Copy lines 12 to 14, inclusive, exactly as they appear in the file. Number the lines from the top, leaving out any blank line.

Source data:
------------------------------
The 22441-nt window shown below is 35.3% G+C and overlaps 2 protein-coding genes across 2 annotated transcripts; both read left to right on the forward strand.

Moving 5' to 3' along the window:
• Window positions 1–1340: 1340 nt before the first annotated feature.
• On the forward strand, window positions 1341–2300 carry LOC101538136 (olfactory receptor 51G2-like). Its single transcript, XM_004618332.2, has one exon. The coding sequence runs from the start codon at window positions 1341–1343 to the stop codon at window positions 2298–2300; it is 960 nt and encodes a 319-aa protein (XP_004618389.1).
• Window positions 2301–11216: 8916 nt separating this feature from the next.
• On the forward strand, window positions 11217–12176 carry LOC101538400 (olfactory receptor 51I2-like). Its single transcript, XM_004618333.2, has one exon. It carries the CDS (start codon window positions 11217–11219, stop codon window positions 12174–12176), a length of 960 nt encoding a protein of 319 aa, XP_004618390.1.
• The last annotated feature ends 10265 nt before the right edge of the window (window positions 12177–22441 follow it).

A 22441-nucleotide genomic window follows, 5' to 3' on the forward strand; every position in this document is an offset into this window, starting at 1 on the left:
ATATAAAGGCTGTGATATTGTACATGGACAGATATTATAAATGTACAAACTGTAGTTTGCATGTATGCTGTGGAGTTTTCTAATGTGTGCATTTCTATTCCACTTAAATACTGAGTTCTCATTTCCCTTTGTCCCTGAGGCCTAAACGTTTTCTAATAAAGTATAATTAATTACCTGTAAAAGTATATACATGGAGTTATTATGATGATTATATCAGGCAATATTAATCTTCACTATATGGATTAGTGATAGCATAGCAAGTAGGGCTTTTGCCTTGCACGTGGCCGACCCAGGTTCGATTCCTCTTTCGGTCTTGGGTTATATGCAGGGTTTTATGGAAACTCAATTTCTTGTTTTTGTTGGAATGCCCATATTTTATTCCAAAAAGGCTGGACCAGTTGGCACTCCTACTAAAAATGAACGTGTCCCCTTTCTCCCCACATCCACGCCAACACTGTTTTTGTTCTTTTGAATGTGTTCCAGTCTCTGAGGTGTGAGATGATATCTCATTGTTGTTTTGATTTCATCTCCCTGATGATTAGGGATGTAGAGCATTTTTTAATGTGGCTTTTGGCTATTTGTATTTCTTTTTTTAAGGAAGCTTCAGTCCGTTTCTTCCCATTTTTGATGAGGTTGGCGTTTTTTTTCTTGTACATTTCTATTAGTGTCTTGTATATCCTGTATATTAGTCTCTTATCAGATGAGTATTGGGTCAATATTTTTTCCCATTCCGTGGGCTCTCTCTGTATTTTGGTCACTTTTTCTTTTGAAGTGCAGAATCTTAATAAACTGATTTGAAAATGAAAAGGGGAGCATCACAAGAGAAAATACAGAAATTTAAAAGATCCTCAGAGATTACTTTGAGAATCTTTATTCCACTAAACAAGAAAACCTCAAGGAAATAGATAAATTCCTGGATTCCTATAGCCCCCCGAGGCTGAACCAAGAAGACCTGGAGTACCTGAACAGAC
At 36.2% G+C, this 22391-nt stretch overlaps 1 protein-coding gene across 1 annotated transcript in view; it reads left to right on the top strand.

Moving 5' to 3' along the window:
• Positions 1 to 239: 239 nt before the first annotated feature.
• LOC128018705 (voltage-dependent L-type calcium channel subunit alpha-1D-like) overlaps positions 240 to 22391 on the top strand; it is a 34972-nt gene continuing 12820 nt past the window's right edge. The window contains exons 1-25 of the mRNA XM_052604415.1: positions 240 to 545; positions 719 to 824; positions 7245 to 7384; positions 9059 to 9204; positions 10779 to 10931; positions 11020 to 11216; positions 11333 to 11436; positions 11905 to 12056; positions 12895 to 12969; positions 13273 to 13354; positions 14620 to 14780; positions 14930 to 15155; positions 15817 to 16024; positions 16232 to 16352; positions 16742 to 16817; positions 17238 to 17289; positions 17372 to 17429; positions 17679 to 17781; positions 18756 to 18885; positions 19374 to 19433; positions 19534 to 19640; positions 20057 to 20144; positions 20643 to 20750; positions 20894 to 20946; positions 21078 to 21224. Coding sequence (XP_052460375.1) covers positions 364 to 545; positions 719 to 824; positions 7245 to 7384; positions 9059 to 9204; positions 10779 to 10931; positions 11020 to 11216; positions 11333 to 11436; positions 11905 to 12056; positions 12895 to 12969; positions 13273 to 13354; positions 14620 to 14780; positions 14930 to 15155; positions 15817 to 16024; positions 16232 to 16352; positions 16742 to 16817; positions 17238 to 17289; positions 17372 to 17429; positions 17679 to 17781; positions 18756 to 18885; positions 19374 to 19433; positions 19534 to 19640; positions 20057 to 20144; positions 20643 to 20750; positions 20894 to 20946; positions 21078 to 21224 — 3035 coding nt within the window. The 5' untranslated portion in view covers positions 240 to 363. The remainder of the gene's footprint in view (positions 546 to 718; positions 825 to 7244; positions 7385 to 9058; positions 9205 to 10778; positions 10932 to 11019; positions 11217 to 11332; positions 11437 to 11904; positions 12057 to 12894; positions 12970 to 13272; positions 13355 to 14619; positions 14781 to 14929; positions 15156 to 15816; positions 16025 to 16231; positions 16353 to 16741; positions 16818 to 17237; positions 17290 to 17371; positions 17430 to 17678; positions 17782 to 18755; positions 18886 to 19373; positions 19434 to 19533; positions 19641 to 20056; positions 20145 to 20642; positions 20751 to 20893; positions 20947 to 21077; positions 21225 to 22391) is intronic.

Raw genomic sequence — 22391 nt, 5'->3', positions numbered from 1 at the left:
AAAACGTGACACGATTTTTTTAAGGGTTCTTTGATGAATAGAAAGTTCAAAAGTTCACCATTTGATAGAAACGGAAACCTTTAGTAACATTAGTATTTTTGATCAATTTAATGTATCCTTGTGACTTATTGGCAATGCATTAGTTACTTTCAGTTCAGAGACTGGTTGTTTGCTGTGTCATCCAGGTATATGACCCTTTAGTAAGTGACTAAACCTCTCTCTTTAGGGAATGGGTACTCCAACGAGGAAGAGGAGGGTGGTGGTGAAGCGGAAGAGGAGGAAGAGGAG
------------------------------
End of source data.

• Positions 1 to 239: 239 nt before the first annotated feature.
• LOC128018705 (voltage-dependent L-type calcium channel subunit alpha-1D-like) overlaps positions 240 to 22391 on the top strand; it is a 34972-nt gene continuing 12820 nt past the window's right edge. The window contains exons 1-25 of the mRNA XM_052604415.1: positions 240 to 545; positions 719 to 824; positions 7245 to 7384; positions 9059 to 9204; positions 10779 to 10931; positions 11020 to 11216; positions 11333 to 11436; positions 11905 to 12056; positions 12895 to 12969; positions 13273 to 13354; positions 14620 to 14780; positions 14930 to 15155; positions 15817 to 16024; positions 16232 to 16352; positions 16742 to 16817; positions 17238 to 17289; positions 17372 to 17429; positions 17679 to 17781; positions 18756 to 18885; positions 19374 to 19433; positions 19534 to 19640; positions 20057 to 20144; positions 20643 to 20750; positions 20894 to 20946; positions 21078 to 21224. Coding sequence (XP_052460375.1) covers positions 364 to 545; positions 719 to 824; positions 7245 to 7384; positions 9059 to 9204; positions 10779 to 10931; positions 11020 to 11216; positions 11333 to 11436; positions 11905 to 12056; positions 12895 to 12969; positions 13273 to 13354; positions 14620 to 14780; positions 14930 to 15155; positions 15817 to 16024; positions 16232 to 16352; positions 16742 to 16817; positions 17238 to 17289; positions 17372 to 17429; positions 17679 to 17781; positions 18756 to 18885; positions 19374 to 19433; positions 19534 to 19640; positions 20057 to 20144; positions 20643 to 20750; positions 20894 to 20946; positions 21078 to 21224 — 3035 coding nt within the window. The 5' untranslated portion in view covers positions 240 to 363. The remainder of the gene's footprint in view (positions 546 to 718; positions 825 to 7244; positions 7385 to 9058; positions 9205 to 10778; positions 10932 to 11019; positions 11217 to 11332; positions 11437 to 11904; positions 12057 to 12894; positions 12970 to 13272; positions 13355 to 14619; positions 14781 to 14929; positions 15156 to 15816; positions 16025 to 16231; positions 16353 to 16741; positions 16818 to 17237; positions 17290 to 17371; positions 17430 to 17678; positions 17782 to 18755; positions 18886 to 19373; positions 19434 to 19533; positions 19641 to 20056; positions 20145 to 20642; positions 20751 to 20893; positions 20947 to 21077; positions 21225 to 22391) is intronic.

Raw genomic sequence — 22391 nt, 5'->3', positions numbered from 1 at the left: